At almost $386,000, the Jaguar I-Price rounds off our list for its (painful!) price point and prowess – it’s able to go up to 100km/h within a matter of seconds. So much for EVs not offering long range, huh?

On that, though, it’s also imperative to note excess costs – including fees for excise duty, additional registration and GST. 

Charging Points and Price

For now, a few hundred EV charging stations can be found ’round Singapore – but plans are underway to boost this number, in line with Singapore’s hopes of becoming a car-lite society.

These are the key EV charging point providers for your convenience:

Electric Vehicle (EV) Charging PointsNumber of LocationsCost/Compatibility
BlueSG239 currently accessible to non-BlueSG users$1/hour (first 3 hours); subsequently $2/hour

Note: subscription fee of $20/year
Shell Recharge (powered by Greenlots)18$0.55/kWh1

Combined Charging System (CCS)

Type 2 (43kW AC) connectors
SP Group33 charging stations

1,000 charging points
Dependent on electricity consumed per charging session
Greenlots Singapore (powered by Shell Group)79, including condominiums

36 public locations
$1.50/hour to $2/hour

Type 2 (43kW AC) connectors
BMW1 (showroom)-
Hyundai1 (showroom)
Komoco Motors (Hyundai dealer)1 Only for customers

Alternatively, and if you’ve the luxury of owning a private property, you might want to consider a home charging port or wall box – though that really goes back to how regularly you intend to use your EV. If you’re lucky enough to have blueSG charging points in your neighbourhood, it could work out to immediate cost-savings, but only in the short-term.

Petrol Prices vs EV Charging Costs

With the advent of better and newer technology, EVs look set to become more affordable. The cost of manufacturing lithium-ion polymer battery packs, for instance, is lower than that of its non-lithium counterparts. The former also means increased range for EVs.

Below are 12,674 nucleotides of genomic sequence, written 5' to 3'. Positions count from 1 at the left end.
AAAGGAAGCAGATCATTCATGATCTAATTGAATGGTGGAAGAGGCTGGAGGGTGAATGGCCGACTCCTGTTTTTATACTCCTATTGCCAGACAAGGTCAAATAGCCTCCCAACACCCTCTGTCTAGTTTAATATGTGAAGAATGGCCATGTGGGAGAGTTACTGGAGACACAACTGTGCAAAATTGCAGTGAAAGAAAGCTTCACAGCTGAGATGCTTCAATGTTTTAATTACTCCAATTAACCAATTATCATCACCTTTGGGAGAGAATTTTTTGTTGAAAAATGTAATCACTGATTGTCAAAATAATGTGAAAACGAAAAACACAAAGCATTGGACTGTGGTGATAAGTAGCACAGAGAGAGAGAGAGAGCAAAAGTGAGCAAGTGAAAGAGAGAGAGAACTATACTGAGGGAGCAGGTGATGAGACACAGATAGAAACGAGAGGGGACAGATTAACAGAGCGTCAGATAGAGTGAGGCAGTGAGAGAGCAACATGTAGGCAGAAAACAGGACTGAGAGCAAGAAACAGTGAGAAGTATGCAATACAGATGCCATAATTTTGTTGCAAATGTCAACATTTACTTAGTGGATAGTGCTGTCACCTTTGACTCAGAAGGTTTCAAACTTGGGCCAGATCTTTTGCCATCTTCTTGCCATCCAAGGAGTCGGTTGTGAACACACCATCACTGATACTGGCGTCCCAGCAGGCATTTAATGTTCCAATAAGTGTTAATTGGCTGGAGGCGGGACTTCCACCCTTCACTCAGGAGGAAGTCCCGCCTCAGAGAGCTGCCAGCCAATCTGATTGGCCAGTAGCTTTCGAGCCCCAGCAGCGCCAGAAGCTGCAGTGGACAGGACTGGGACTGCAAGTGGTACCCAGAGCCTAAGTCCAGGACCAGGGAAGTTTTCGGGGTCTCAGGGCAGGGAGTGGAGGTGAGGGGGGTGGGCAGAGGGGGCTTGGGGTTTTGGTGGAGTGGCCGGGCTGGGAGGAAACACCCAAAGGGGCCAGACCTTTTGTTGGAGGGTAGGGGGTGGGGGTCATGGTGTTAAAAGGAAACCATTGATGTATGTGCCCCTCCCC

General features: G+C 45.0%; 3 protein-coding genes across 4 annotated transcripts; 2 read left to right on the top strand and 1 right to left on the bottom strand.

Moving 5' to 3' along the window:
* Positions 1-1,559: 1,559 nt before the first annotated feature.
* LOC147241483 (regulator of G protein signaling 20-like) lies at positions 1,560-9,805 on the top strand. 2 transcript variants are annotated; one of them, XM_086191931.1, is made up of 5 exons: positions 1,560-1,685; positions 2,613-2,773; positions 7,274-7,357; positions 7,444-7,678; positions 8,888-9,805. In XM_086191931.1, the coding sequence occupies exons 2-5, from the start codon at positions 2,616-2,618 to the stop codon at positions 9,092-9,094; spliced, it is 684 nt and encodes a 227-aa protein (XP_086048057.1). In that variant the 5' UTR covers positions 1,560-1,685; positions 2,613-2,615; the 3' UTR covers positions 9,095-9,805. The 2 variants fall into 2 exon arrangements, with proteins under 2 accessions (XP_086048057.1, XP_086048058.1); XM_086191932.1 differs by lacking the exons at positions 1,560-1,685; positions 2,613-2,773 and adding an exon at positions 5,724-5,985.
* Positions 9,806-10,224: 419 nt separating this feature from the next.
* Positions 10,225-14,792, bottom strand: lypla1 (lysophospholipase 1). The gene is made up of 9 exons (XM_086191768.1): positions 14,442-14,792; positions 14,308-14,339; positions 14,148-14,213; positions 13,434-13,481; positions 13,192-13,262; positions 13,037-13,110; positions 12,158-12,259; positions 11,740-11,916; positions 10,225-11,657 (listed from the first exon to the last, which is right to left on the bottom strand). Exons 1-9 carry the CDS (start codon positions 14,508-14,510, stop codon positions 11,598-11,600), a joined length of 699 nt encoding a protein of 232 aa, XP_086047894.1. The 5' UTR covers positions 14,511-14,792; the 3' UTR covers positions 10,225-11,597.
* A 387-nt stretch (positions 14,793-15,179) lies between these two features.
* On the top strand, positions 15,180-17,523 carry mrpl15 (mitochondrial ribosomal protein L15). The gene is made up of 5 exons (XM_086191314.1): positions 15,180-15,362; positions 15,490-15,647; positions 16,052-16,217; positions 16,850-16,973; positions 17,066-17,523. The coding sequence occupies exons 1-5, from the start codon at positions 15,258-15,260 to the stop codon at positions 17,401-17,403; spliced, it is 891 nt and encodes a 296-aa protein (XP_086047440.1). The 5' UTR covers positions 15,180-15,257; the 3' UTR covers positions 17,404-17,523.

The following table shows off how much you’d save in a year if you were to rent a Hyundai Kona 2019 under GrabRentals.

Source: GrabRentals

To put things into perspective, $9,000 a year annually translates to $90,000 savings over ten years, an exponential amount that you might not achieve even by investing through the Rule of 72.

Electric Car Rental and Taxi Services

I’m all for car-sharing EV services – and if you’re like me, then these are some ‘green’ car rental services and rates to know.


The local car-sharing service was incepted in 2017, and has plans to grow its EV fleet to 1,000-strong by the year 2020.

  • Cost: $15/month (year-long subscription) + $0.33/minute, or $0.50/minute (min. 15-min rental)

To make things clearer, you’d be paying $9.90 per 30-min ride with a 12-month plan.

Comparably, driving on an ad-hoc basis would cost you $$15 per 30-min ride. 


Having added 200 Hyundai Kona EVs to its fleet earlier this year, it’s clear ride-hailing giant Grab is fuelling up (ha, ha) for changes in the way we get around.

  • Cost: $84.95/day (min. four months) to $79.95/day (min. 24 months); excludes deposit of $800

EV Taxi Services

As Singapore’s sole electric vehicles-only taxi service, HDT Electric Taxi has 75 charging points ’round Singapore. Its flag-down fare of $3.90 is on par with Comfort DelGro‘s, whose fleet includes fully electric Hyundai Ioniq taxis.

Would you rather own or rent an electric car in Singapore? Share your thoughts on our Seedly Personal Finance Community page!

About Rebecca Liew
Lactose-intolerant, but also BS-intolerant. Having written for the likes of Marina Bay Sands and Time Out, I now spend my days saving up for my stationery shop retirement dream.
You can contribute your thoughts like Rebecca Liew here.